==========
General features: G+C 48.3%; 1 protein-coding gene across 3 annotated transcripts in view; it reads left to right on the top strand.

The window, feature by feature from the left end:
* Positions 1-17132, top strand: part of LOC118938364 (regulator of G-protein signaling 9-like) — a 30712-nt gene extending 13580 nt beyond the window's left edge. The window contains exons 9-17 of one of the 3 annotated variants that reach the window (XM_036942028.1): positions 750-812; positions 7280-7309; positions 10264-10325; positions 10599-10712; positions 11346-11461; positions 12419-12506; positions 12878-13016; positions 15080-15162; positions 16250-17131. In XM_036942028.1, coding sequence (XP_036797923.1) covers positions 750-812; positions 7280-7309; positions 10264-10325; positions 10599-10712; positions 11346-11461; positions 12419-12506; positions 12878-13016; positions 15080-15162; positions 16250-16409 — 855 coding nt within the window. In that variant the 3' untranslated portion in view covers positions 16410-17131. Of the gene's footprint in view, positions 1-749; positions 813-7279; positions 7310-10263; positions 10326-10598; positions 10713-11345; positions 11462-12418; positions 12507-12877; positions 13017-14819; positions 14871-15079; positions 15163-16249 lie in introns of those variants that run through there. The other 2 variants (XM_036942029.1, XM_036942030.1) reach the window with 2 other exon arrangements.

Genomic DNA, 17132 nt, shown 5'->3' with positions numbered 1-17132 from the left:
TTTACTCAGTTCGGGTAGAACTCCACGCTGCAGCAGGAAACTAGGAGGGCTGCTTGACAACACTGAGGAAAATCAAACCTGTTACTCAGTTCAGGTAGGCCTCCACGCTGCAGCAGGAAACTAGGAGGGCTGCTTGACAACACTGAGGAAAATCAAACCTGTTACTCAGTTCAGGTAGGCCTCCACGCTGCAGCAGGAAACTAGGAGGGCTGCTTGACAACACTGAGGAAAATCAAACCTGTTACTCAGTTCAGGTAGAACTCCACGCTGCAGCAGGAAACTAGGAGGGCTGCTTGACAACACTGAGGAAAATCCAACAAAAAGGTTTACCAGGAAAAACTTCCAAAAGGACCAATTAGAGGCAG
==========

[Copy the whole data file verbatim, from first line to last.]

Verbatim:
General features: G+C 48.3%; 1 protein-coding gene across 3 annotated transcripts in view; it reads left to right on the top strand.

The window, feature by feature from the left end:
* Positions 1-17132, top strand: part of LOC118938364 (regulator of G-protein signaling 9-like) — a 30712-nt gene extending 13580 nt beyond the window's left edge. The window contains exons 9-17 of one of the 3 annotated variants that reach the window (XM_036942028.1): positions 750-812; positions 7280-7309; positions 10264-10325; positions 10599-10712; positions 11346-11461; positions 12419-12506; positions 12878-13016; positions 15080-15162; positions 16250-17131. In XM_036942028.1, coding sequence (XP_036797923.1) covers positions 750-812; positions 7280-7309; positions 10264-10325; positions 10599-10712; positions 11346-11461; positions 12419-12506; positions 12878-13016; positions 15080-15162; positions 16250-16409 — 855 coding nt within the window. In that variant the 3' untranslated portion in view covers positions 16410-17131. Of the gene's footprint in view, positions 1-749; positions 813-7279; positions 7310-10263; positions 10326-10598; positions 10713-11345; positions 11462-12418; positions 12507-12877; positions 13017-14819; positions 14871-15079; positions 15163-16249 lie in introns of those variants that run through there. The other 2 variants (XM_036942029.1, XM_036942030.1) reach the window with 2 other exon arrangements.

Genomic DNA, 17132 nt, shown 5'->3' with positions numbered 1-17132 from the left:
TTTACTCAGTTCGGGTAGAACTCCACGCTGCAGCAGGAAACTAGGAGGGCTGCTTGACAACACTGAGGAAAATCAAACCTGTTACTCAGTTCAGGTAGGCCTCCACGCTGCAGCAGGAAACTAGGAGGGCTGCTTGACAACACTGAGGAAAATCAAACCTGTTACTCAGTTCAGGTAGGCCTCCACGCTGCAGCAGGAAACTAGGAGGGCTGCTTGACAACACTGAGGAAAATCAAACCTGTTACTCAGTTCAGGTAGAACTCCACGCTGCAGCAGGAAACTAGGAGGGCTGCTTGACAACACTGAGGAAAATCCAACAAAAAGGTTTACCAGGAAAAACTTCCAAAAGGACCAATTAGAGGCAG